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August 23, 2010


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More good stuff to consider. I smiled as soon as I saw that I had a fresh post to read.

I'd love to shut down Palo Verde and save some of the Colorado River water it evaporates. Replace it with a huge solar install to continue to use the electricity transmission infrastructure.

Also would love to see a company set up a natural gas power plant somewhere on the Sea of Cortez with a desal plant right next door. One pipe for domestic use and another headed north to Tucson or PHX to reduce the need for the Colorado River water.

The damage we've done is cumulative and, to a certain extent, irremediable. It's certainly possible to make a few bad choices and recover later. Much of the nation, however, is governed by ideas that are virtually insane. The craziest idea is that low taxes lead to prosperity, as if Sweden were a hellhole and Eritrea a paradise. Another idea is that the environment we inhabit is not actually real, that we can sprawl indefinitely without cost or repercussions. And yet another idea is that private property is not merely good, it's an absolute virtue. Planning, of course, would be evil.

The right-wing pantheon of Reagan, Rand, and Friedman are the intellectual ballast of this leaky enterprise Sarah Palin calls the Real America. In this vein, Arizona may be the most real place in America.

As noted in Talton's post, we self-select for sun-addled ideologues rather than patient stewards of a public good. So, as time passes, Arizona will become even more crazy, more bitter, and more disconnected from any future worth having. Arizona is in the vanguard of a national movement. Wave your flags, zealots! It's one way to spot you before the waves of this future swamp you.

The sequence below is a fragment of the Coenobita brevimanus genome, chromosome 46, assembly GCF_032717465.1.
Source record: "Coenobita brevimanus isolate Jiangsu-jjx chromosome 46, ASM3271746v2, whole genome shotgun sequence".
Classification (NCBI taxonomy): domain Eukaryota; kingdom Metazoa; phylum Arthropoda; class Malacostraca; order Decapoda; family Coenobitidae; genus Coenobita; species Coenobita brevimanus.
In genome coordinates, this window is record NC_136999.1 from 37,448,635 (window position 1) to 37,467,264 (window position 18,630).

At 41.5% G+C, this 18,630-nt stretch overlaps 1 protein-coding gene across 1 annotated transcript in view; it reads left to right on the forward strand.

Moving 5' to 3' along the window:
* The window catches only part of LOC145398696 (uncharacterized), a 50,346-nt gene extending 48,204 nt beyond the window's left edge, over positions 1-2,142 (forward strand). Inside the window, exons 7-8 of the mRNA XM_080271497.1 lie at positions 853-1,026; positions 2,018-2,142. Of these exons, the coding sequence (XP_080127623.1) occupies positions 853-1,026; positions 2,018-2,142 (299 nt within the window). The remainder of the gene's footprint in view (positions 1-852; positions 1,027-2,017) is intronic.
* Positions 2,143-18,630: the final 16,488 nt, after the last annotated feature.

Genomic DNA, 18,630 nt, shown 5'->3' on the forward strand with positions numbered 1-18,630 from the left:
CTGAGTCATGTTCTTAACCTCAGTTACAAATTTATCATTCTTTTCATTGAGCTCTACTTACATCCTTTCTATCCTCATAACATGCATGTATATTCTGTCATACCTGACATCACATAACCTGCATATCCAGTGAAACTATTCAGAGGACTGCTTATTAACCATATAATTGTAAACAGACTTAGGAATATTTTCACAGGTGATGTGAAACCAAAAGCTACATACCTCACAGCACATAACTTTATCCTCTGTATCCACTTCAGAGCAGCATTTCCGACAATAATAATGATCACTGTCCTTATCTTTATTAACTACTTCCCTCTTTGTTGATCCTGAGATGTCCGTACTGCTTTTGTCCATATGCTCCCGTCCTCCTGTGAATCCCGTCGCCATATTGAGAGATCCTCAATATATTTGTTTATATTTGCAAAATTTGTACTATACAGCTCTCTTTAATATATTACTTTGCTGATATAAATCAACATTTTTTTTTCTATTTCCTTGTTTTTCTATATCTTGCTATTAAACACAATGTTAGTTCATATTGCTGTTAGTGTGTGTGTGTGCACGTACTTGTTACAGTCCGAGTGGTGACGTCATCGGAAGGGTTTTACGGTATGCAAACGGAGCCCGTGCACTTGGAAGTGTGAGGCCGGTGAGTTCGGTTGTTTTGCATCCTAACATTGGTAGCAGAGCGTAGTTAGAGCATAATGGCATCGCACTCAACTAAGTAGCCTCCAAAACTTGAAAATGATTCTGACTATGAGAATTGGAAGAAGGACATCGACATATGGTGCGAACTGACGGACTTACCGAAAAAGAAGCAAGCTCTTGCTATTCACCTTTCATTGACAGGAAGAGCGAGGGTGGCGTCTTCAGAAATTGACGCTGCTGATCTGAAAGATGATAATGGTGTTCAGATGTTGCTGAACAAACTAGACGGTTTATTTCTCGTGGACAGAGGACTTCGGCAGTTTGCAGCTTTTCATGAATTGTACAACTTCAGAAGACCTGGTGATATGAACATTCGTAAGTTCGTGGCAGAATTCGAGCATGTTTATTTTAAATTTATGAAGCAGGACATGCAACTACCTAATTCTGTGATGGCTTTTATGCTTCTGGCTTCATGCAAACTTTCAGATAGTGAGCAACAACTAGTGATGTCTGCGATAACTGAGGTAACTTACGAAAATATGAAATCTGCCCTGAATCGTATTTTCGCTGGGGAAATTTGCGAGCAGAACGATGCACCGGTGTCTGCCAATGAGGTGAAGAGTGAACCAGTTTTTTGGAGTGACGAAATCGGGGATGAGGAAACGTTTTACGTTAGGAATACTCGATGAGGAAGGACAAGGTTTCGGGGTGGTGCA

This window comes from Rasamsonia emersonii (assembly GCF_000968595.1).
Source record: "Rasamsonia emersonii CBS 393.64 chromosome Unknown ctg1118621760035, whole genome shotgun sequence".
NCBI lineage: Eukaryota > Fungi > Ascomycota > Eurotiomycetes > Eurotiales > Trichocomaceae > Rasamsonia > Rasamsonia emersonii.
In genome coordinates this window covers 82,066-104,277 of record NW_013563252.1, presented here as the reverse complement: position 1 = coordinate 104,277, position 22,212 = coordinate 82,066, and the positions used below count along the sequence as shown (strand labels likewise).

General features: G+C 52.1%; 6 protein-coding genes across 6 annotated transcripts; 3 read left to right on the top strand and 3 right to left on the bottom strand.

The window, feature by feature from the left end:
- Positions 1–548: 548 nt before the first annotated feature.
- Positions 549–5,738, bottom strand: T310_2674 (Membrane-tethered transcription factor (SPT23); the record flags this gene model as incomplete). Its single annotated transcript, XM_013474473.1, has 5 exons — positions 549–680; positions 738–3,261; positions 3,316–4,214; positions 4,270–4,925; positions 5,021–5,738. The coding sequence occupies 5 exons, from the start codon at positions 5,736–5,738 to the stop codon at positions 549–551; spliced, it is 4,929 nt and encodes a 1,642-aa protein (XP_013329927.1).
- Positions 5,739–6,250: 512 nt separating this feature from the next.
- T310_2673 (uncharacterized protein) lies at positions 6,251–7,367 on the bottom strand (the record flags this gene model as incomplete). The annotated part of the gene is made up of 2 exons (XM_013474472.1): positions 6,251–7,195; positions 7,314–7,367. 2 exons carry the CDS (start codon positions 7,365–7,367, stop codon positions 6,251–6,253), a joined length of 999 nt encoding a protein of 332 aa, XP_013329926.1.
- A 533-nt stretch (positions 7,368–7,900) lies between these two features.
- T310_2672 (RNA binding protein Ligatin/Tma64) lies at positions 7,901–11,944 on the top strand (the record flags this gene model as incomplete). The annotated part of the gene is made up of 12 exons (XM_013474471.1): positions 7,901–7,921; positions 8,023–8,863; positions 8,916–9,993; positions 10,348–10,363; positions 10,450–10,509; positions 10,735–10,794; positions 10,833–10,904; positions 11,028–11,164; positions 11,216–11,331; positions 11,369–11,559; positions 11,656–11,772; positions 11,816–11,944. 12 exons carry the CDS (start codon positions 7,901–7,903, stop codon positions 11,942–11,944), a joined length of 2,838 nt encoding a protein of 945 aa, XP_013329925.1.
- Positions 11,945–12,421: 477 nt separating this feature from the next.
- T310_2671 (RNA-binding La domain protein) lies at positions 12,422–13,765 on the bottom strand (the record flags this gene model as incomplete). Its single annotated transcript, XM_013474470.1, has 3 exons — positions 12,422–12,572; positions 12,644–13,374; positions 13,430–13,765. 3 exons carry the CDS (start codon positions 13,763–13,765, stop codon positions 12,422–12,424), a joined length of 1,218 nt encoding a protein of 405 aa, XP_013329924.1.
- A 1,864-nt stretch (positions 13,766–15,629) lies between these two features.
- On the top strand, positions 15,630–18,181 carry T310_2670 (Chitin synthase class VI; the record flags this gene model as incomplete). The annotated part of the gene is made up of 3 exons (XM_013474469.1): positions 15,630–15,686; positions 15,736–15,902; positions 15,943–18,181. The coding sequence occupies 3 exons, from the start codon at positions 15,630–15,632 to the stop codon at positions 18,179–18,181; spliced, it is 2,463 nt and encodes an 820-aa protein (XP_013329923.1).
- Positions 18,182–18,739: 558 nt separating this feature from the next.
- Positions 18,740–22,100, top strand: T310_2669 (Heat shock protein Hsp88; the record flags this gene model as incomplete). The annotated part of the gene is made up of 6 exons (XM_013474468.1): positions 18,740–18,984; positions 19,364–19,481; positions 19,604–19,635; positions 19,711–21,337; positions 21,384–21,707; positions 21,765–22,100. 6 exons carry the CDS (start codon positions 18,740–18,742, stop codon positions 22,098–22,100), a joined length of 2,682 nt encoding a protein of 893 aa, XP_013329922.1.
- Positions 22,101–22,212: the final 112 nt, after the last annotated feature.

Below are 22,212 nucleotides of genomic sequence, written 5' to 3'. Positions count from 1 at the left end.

6) Arizona will continue to haunt our nightmares.

Meanwhile, Doug McEachern . . the Republic editorial writer . . does a quick hit, telling us that the Gulf is healing itself! Everywhere we look, there are opinion-makers with their heads in the sand . . or somewhere even worse that requires the proverbial glass belly button that'll allow them to see out.

Napolitano partially neutralized the wingnuts. Maybe Goddard will get his chance. It is my best hope.

Alas Mr. Hamblin,I fear Goddard is our only hope and probably a 3 to 1 underdog.I have no hope for the legislature as I have waited 40 years for the people of Az. to realize that power corrupts and absolute power corrupts absolutely.We are absolutely screwed.

7). Millions of Americans are going to starve to death. The official policy of the US government is holodomor. The Republicans want Americans to work for the same wage as a Chinese peasant and they will starve millions to force it on us.